|Dara, Surendra - UNIV. OF CA., DAVIS, CA|
|Kaya, Harry - UNIV. OF CA., DAVIS, CA|
Submitted to: Journal of Entomological Science
Publication Type: Peer Reviewed Journal
Publication Acceptance Date: May 1, 2006
Publication Date: May 15, 2007
Citation: Dara, S.K., Mcguire, M.R., Kaya, H.K. 2007. Isolation and evaluation of beauveria bassiana (deuteromycotina: hyphomycetes) for the suppression of glassy-winged sharpshooter, homalodisca coagulata (homoptera: cicadellidae). Journal of Entomological Science. 42(1):56-65. Interpretive Summary: The glassy winged sharpshooter (GWSS) was introduced into California where it is particularly efficient at transmitting a bacterium that causes disease in grapes, almonds, and other economically important crops. Like many pests that are introduced into a new environment, many of its natural enemies were not introduced, thus populations can increase rapidly. One type of natural enemy is a fungus called Beauveria bassiana that kills insects. The purpose of the work reported in this manuscript was to evaluate if B. bassiana is present in GWSS populations in California and to determine if other isolates of the fungus can cause infections in the insect. No naturally occurring fungal pathogens were found in California GWSS populations despite extensive searches. However, fungi isolated from GWSS in Texas and Florida, as well as some other isolates of B. bassiana from other California insects and soil samples, could infect GWSS. This work should be of interest to pest control practitioners, scientists studying novel methods of insect control and companies that produce fungi that infect insects.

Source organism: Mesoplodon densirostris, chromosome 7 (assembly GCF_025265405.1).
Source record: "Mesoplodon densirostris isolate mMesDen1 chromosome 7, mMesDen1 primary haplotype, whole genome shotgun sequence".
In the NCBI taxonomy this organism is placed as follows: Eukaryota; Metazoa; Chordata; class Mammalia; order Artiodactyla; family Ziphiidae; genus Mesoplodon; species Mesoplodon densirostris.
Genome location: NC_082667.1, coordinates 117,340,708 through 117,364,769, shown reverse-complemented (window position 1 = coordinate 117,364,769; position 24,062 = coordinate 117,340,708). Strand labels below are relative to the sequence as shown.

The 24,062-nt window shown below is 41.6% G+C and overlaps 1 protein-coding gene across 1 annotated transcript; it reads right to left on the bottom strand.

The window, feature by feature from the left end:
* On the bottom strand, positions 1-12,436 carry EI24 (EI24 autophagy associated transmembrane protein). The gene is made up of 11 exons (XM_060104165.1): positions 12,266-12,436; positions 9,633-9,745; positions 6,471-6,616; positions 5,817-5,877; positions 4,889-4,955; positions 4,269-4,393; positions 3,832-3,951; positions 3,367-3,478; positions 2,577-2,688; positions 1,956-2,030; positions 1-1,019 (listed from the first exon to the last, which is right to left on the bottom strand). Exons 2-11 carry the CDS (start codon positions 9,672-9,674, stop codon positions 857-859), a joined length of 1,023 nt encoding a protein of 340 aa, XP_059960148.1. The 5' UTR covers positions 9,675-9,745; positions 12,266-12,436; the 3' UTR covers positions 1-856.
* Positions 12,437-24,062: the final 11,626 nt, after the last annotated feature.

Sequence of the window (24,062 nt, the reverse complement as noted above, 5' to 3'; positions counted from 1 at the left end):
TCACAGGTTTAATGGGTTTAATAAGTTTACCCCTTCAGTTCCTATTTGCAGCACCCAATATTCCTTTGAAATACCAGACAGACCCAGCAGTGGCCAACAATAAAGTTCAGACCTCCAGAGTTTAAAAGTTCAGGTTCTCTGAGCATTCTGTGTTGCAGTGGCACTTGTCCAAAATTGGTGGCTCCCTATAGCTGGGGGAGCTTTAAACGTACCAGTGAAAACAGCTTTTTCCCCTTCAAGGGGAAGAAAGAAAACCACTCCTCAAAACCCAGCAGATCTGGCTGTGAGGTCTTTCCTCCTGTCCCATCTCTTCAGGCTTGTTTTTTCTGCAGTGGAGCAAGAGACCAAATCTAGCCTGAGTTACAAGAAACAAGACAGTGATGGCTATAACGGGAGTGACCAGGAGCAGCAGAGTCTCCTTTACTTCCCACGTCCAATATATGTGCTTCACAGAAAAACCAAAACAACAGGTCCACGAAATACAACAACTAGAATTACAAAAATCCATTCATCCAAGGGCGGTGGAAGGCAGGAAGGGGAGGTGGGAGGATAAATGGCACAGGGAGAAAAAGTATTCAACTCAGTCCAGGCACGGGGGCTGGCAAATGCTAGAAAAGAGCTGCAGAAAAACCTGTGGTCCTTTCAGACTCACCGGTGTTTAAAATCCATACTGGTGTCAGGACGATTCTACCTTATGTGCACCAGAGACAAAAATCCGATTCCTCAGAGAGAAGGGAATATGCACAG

Technical Abstract: The glassy-winged sharpshooter, Homalodisca coagulata, is of great importance to California agriculture as a vector of Pierce’s disease causing bacterium, Xylella fastidiosa. Researchers aim at developing control strategies that mitigate vector populations and prevent the spread of the disease. One of the potential means of controlling the sharpshooter is the use of entomopathogenic fungi. In an attempt to discover naturally occurring fungal pathogens that are adapted to the sharpshooter and its habitats, soil samples from citrus and pomegranate orchards in Tulare and Riverside counties in southern California were screened for the presence of pathogens. Using a modified Galleria bait method that required small quantities of soil samples, 124 isolates of Beauveria bassiana (Balsamo) Vuillemin and four isolates of Metarhizium anisopliae (Metschnikoff) Sorokin were recovered from organic citrus and conventional pomegranate orchards. Additionally, 22 isolates of B. bassiana were recovered by plating soil suspensions on selective growth media. Natural fungal infections were not seen in H. coagulata populations from periodical sampling in Kern, Riverside and Ventura counties in southern California. However, isolates of B. bassiana were recovered from other insect hosts in Fresno and Kern counties. Some of the B. bassiana isolates recovered from soil and insect hosts were evaluated against H. coagulata along with other fungal pathogens isolated from H. coagulata in Texas, Mississippi and Florida. Growth of the selected isolates was also evaluated at 15, 23, 28 and 32 oC. The Texas isolate and two California isolates of B. bassiana were virulent against H. coagulata and warrant further study.